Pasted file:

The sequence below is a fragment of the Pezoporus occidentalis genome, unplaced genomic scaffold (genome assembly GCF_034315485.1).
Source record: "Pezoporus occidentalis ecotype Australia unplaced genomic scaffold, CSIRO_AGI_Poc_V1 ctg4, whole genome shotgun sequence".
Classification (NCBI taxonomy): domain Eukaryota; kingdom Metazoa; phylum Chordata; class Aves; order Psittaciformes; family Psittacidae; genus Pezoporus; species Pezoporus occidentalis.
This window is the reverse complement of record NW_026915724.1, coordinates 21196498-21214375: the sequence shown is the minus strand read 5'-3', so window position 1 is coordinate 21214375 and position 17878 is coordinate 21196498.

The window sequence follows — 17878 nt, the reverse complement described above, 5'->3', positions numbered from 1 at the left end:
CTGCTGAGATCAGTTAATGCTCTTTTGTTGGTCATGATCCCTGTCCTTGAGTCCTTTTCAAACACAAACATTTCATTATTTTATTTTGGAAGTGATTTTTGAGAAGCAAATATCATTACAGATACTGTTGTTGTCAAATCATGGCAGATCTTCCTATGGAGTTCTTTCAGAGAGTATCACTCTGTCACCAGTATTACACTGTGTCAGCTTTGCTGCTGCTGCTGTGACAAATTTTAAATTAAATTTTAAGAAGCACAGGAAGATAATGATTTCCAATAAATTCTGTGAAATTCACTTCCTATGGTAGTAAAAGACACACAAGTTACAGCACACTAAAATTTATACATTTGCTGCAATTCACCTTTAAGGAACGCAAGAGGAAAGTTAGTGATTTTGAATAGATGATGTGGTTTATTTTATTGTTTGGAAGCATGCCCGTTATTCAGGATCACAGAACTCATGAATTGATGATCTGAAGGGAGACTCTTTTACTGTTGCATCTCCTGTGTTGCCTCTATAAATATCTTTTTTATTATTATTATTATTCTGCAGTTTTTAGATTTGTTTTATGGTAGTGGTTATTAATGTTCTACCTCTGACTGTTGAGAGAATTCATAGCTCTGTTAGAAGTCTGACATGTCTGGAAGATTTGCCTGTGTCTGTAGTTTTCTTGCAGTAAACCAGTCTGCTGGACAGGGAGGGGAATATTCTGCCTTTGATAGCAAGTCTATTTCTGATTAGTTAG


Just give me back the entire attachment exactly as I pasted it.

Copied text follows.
The sequence below is a fragment of the Pezoporus occidentalis genome, unplaced genomic scaffold (genome assembly GCF_034315485.1).
Source record: "Pezoporus occidentalis ecotype Australia unplaced genomic scaffold, CSIRO_AGI_Poc_V1 ctg4, whole genome shotgun sequence".
Classification (NCBI taxonomy): domain Eukaryota; kingdom Metazoa; phylum Chordata; class Aves; order Psittaciformes; family Psittacidae; genus Pezoporus; species Pezoporus occidentalis.
This window is the reverse complement of record NW_026915724.1, coordinates 21196498-21214375: the sequence shown is the minus strand read 5'-3', so window position 1 is coordinate 21214375 and position 17878 is coordinate 21196498.

The window sequence follows — 17878 nt, the reverse complement described above, 5'->3', positions numbered from 1 at the left end:
CTGCTGAGATCAGTTAATGCTCTTTTGTTGGTCATGATCCCTGTCCTTGAGTCCTTTTCAAACACAAACATTTCATTATTTTATTTTGGAAGTGATTTTTGAGAAGCAAATATCATTACAGATACTGTTGTTGTCAAATCATGGCAGATCTTCCTATGGAGTTCTTTCAGAGAGTATCACTCTGTCACCAGTATTACACTGTGTCAGCTTTGCTGCTGCTGCTGTGACAAATTTTAAATTAAATTTTAAGAAGCACAGGAAGATAATGATTTCCAATAAATTCTGTGAAATTCACTTCCTATGGTAGTAAAAGACACACAAGTTACAGCACACTAAAATTTATACATTTGCTGCAATTCACCTTTAAGGAACGCAAGAGGAAAGTTAGTGATTTTGAATAGATGATGTGGTTTATTTTATTGTTTGGAAGCATGCCCGTTATTCAGGATCACAGAACTCATGAATTGATGATCTGAAGGGAGACTCTTTTACTGTTGCATCTCCTGTGTTGCCTCTATAAATATCTTTTTTATTATTATTATTATTCTGCAGTTTTTAGATTTGTTTTATGGTAGTGGTTATTAATGTTCTACCTCTGACTGTTGAGAGAATTCATAGCTCTGTTAGAAGTCTGACATGTCTGGAAGATTTGCCTGTGTCTGTAGTTTTCTTGCAGTAAACCAGTCTGCTGGACAGGGAGGGGAATATTCTGCCTTTGATAGCAAGTCTATTTCTGATTAGTTAG